Circular motion in planets and satellites

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Homework Statement



A spaceship in outerspace has a donut shaped with a 500 m outer radius. The inhabitants stand with their heads towards the center and their feet on an outside rim. Over what time interval with the spaceship have to complete one rotation on its axis to make a bathroom scale have the same reading for the person in space as when on Earth's surface?

Homework Equations



Possibly G*m1*m2/r^2

G= 6.67*10^-11 N*m^2

Or

4*pi^2*R/ T^2

The Attempt at a Solution



Honestly I'm completely lost here. I'm not sure which formula to use to be able to solve for this.
 

Answers and Replies

  • #2
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Possibly G*m1*m2/r^2
Hmmm ---- possibly. What are m1 and m2 here?
 
  • #3
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Correct me if I'm wrong, but you're looking for the period in which it rotates so that the acceleration is equal to the acceleration due to Earth's gravity?
 
  • #4
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Gravity will be negligible. There is another effect that the scale will detect. Hint: the inhabitants rotate together with the space station.
 
  • #5
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Hmmm ---- possibly. What are m1 and m2 here?
There were no values given for any mass, so I'm not sure.
 
  • #6
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Mass doesn't matter.. It will cancel out.
 
  • #7
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If you want to use Gm1m2/r2, it will give you the acceleration at earth's surface provided you use earth's mass for one of the mass values.
to make a bathroom scale have the same reading for the person in space as when on Earth's surface?
Or, you can use previous knowledge of that value.
what time interval
one rotation on its axis
What do those two parts of the question bring to mind?
 
  • #8
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If you want to use Gm1m2/r2, it will give you the acceleration at earth's surface provided you use earth's mass for one of the mass values.

Or, you can use previous knowledge of that value.

What do those two parts of the question bring to mind?

Do we have to find the period here? If so, how do we do that in this problem? Do we set something equal to mv^2/r?
 
  • #9
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Do we set something equal to mv^2/r?
Well, that would be equal to the force created, but we only need the acceleration, correct? And as Force = (Acceleration)(Mass), then without (Mass), v2/r = ?
 
  • #10
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Well, that would be equal to the force created, but we only need the acceleration, correct? And as Force = (Acceleration)(Mass), then without (Mass), v2/r = ?
The question asks to solve for the length of the time interval the spaceship would have to complete one rotation on its axis, so isn't that finding the period, not the acceleration?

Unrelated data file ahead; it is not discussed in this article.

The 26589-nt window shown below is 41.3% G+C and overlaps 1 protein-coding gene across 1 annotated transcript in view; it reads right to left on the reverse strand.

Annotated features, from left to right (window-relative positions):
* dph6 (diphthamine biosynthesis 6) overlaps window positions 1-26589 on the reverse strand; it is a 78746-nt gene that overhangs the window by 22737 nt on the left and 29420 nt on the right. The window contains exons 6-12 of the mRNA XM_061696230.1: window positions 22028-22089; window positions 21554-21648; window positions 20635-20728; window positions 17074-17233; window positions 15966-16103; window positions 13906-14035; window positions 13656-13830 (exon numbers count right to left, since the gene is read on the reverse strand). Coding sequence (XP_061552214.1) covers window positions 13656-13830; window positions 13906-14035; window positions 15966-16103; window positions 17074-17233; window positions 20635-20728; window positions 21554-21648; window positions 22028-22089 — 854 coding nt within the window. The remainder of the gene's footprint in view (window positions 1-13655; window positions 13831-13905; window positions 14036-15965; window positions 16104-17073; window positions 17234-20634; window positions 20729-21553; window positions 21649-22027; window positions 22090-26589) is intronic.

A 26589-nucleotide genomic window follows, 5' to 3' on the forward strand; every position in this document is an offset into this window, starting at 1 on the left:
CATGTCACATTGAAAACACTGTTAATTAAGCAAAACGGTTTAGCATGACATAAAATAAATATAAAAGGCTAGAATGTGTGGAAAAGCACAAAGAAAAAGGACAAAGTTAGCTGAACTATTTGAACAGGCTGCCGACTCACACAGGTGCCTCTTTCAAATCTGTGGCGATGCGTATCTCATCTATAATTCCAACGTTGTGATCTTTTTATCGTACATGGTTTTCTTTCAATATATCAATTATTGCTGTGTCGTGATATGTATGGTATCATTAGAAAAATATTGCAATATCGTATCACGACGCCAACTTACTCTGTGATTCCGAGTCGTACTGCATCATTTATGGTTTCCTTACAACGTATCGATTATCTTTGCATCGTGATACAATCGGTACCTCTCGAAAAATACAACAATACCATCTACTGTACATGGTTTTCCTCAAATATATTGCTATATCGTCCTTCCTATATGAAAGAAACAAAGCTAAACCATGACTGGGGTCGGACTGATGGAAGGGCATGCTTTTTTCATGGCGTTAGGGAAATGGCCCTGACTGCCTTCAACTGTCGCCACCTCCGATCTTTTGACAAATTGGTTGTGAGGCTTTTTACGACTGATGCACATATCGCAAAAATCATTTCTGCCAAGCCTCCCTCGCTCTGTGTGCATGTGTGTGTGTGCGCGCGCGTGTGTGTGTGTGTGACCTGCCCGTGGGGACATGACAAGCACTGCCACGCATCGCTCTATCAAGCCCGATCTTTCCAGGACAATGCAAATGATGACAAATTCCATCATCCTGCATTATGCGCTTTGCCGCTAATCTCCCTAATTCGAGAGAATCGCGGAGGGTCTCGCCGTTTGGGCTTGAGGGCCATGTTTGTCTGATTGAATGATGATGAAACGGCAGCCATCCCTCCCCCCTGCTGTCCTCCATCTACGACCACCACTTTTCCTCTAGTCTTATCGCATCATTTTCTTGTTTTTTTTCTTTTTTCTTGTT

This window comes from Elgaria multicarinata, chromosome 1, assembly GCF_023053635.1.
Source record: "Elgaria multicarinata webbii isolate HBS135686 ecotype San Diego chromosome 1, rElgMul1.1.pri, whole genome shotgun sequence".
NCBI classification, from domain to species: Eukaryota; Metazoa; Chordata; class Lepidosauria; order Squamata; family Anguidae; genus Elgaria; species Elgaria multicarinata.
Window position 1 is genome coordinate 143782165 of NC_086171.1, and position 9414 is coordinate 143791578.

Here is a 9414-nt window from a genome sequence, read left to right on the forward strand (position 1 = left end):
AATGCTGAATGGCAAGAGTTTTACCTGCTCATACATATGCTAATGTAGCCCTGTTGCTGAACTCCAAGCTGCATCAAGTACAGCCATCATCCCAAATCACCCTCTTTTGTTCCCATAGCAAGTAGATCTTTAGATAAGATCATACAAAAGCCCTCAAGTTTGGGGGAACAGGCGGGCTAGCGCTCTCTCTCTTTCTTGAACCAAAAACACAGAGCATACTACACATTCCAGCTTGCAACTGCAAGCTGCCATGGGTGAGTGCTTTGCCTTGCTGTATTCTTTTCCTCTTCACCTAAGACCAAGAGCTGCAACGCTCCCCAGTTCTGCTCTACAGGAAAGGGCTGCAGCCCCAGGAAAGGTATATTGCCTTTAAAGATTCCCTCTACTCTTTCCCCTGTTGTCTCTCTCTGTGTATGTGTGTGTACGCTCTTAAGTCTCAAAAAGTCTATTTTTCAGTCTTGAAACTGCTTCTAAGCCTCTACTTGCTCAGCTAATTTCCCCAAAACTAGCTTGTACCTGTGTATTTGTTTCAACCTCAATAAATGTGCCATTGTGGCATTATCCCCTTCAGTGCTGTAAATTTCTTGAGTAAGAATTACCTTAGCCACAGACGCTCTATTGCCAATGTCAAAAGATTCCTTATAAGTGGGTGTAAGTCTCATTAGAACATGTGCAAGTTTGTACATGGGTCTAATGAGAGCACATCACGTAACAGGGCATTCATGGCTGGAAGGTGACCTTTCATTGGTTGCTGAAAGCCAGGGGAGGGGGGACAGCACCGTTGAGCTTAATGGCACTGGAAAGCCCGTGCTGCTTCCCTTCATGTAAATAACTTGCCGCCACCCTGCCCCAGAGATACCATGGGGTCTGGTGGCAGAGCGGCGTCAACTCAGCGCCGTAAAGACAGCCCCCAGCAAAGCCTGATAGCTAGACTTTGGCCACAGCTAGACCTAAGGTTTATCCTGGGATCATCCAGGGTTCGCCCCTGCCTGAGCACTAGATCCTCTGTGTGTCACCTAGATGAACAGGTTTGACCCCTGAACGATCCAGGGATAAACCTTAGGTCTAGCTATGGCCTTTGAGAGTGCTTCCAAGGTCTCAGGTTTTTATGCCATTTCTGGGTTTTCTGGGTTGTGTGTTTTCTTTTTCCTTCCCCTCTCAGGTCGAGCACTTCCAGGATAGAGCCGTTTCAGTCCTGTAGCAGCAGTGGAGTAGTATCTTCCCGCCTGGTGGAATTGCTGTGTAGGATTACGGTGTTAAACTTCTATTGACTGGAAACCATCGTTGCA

• #11
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You are correct, but to do so we need the (tangential) velocity at which it rotates. (I think. Somebody PLEASE correct me if I am wrong before I make it worse lol).
 
  • #12
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PLEASE correct me
For all participants: is there a relationship between period (or angular velocity) and acceleration?
 
  • #13
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My train of thought is that we can use the acceleration to find tangential velocity, and then use that and the circumference of the spaceship to find the time, or the period. Probably wrong, that's just what I'm going with.
 
  • #14
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I'll restate my last question: What is the relationship between angular velocity and acceleration?
 
  • #15
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The question is the period of rotation of the spaceship about its axis not its period along its orbit.

Over what time interval with the spaceship have to complete one rotation on its axis
 
  • #16
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Are these not the same?
 
  • #17
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But I'm gonna step out now, definitely gonna keep an eye on this post though. Sorry op, not trying to hijack your post lol
 
  • #18
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My train of thought is that we can use the acceleration to find tangential velocity, and then use that and the circumference of the spaceship to find the time, or the period. Probably wrong, that's just what I'm going with.
Instead of the tangential velocity at the outside of the spaceship, determine the angular velocity from the expected centripetal acceleration.
 
  • #19
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A spaceship in outerspace
There are no orbits involved at all.
 

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